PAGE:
Plants of Interest: May

Please enjoy this month’s plant picks!

Are you able to locate all of them as you stroll through the Conservatory?

On your next visit, see if you can locate each of the five plants of interest below, and post your finds on Instagram, Twitter and Facebook with the tags #Conservatory #VPCPOI

Photos and content by Rudi Opderbeck and Giselle Blythe

PHOTO

LOCATION

DESCRIPTION

1

Palm House

Stromanthe sanguinea “Tricolor” is in the Maranta or Prayer Plant family, so its leaves fold up at night as though praying.

2

Seasonal House

Hydrangeas are shrubs native to southeastern Asia & the Americas.

They are grown mainly for their large flower display from spring to fall.

The two types of flower forms pictured are: Mophead on top & Lace-cap on bottom.

Mop-heads form a large ball of mainly sterile flowers, while Lace-caps for a flattish circle of flowers, the showier sterile flowers surround the small-inner fertile flowers.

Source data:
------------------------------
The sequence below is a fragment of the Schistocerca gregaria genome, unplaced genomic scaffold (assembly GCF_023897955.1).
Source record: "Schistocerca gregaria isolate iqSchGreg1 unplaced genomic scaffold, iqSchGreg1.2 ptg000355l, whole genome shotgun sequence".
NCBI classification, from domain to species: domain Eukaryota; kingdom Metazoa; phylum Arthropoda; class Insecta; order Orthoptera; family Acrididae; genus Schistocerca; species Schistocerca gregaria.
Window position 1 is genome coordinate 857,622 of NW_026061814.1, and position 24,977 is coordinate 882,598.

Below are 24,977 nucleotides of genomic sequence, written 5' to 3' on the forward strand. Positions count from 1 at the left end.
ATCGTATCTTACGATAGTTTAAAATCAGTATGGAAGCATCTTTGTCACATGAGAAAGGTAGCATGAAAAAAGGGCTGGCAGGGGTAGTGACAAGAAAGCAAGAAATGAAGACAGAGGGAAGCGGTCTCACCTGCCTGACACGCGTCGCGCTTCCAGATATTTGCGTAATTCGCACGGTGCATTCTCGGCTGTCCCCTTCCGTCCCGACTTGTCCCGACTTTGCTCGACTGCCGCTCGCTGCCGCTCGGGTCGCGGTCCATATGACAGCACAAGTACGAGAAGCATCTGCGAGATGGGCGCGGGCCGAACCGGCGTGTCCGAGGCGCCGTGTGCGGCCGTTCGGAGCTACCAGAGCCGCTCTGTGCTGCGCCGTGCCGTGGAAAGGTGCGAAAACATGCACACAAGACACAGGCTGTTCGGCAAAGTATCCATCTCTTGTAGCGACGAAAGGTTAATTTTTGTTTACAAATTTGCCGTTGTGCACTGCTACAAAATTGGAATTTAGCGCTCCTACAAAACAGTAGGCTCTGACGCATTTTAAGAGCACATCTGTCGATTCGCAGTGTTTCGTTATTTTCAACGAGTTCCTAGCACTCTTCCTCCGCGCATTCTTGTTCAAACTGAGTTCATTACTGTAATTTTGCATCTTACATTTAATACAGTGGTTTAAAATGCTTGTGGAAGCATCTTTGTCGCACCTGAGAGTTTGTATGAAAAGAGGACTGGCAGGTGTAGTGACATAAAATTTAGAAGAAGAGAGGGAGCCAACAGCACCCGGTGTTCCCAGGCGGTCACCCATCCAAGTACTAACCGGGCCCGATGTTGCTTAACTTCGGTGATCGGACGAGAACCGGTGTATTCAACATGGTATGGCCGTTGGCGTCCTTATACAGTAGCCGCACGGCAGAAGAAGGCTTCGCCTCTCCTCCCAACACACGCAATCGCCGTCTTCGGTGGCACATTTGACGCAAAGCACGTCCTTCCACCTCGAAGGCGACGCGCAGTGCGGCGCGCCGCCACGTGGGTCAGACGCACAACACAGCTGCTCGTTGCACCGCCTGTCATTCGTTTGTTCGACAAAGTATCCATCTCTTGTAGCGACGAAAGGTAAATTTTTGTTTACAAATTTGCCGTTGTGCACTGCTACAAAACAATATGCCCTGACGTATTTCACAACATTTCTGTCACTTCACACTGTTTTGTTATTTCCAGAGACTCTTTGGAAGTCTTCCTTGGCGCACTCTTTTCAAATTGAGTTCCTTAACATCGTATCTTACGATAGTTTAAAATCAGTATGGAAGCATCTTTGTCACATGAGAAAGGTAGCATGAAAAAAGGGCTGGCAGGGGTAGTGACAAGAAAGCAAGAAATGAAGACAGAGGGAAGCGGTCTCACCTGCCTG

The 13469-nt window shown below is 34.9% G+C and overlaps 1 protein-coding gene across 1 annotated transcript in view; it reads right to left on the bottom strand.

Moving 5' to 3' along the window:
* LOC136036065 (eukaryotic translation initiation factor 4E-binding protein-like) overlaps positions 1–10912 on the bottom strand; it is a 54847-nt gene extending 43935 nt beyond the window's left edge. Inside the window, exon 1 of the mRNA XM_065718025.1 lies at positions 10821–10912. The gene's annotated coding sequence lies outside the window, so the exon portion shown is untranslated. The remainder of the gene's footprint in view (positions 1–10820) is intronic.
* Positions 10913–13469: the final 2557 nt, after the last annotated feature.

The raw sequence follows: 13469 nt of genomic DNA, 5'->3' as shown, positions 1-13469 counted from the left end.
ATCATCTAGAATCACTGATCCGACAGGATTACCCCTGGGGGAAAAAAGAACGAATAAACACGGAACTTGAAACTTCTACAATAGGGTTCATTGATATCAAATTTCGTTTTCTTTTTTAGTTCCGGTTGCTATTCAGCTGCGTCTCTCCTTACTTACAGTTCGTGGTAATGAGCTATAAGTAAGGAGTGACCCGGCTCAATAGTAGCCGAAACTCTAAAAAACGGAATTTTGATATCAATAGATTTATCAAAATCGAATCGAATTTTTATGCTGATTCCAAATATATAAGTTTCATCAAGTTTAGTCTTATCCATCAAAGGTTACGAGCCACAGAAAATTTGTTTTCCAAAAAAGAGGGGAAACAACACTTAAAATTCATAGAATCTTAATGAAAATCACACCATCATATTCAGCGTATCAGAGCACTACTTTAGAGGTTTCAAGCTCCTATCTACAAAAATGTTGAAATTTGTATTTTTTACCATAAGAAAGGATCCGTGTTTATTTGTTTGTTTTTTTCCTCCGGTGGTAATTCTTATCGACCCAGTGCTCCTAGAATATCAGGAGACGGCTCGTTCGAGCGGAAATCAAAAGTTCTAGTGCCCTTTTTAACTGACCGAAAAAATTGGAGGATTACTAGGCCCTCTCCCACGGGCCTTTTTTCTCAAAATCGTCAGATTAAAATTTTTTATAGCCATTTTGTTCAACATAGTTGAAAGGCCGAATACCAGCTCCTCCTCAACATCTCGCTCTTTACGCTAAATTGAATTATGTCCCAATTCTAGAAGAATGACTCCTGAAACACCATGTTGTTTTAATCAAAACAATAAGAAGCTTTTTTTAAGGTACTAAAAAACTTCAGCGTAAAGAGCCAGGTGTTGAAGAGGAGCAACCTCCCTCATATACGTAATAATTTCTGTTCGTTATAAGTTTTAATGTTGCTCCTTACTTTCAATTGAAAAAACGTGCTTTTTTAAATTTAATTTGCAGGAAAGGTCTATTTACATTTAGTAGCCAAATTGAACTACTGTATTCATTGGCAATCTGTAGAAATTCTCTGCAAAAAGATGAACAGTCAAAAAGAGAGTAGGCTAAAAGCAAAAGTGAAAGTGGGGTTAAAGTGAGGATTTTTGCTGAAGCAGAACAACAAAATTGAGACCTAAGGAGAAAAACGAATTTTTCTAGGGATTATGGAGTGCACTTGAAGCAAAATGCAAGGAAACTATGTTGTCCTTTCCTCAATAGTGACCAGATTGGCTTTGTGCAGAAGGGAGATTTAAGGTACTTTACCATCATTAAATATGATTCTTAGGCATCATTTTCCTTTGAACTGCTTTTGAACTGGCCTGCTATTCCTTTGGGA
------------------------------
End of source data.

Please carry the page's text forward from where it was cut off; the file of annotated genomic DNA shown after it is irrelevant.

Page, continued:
The inner-sterile flowers are barely visible in the ring of purple sterile flowers.

3

Cactus House

Rebutia neocumingii is in the Cactus family and is native to Bolivia.

Rebutia typically are in globular form and freely produce flowers that are relatively large in relation to the body.

4

Cactus House (Exterior)

Embothrium coccineum or Chilean Firebush is
native to the temperate forests of Chile and Argentina.

This tree is marginally hardy in the Seattle area, however, and is rather difficult to propagate.

Capitol Hill hummingbirds exuberantly greet the international-orange flowers every spring.

5

Fern House

Disocactus eichlamii is a jungle cactus native to Guatemala, related to Epiphyllum and other
tropical cacti.

They are epiphytic and love semi shade and moisture, unlike desert cacti.

6

Bromeliad House

Agapetes serpens ‘Nepal Cream’ is native to the Himalayas and will grow to about 40-60 cm tall.

It is grown as an ornamental for its attractive pendulous branches of tubular flowers.

Agapetes is in the Ericaceae family along with Rhododendrons.

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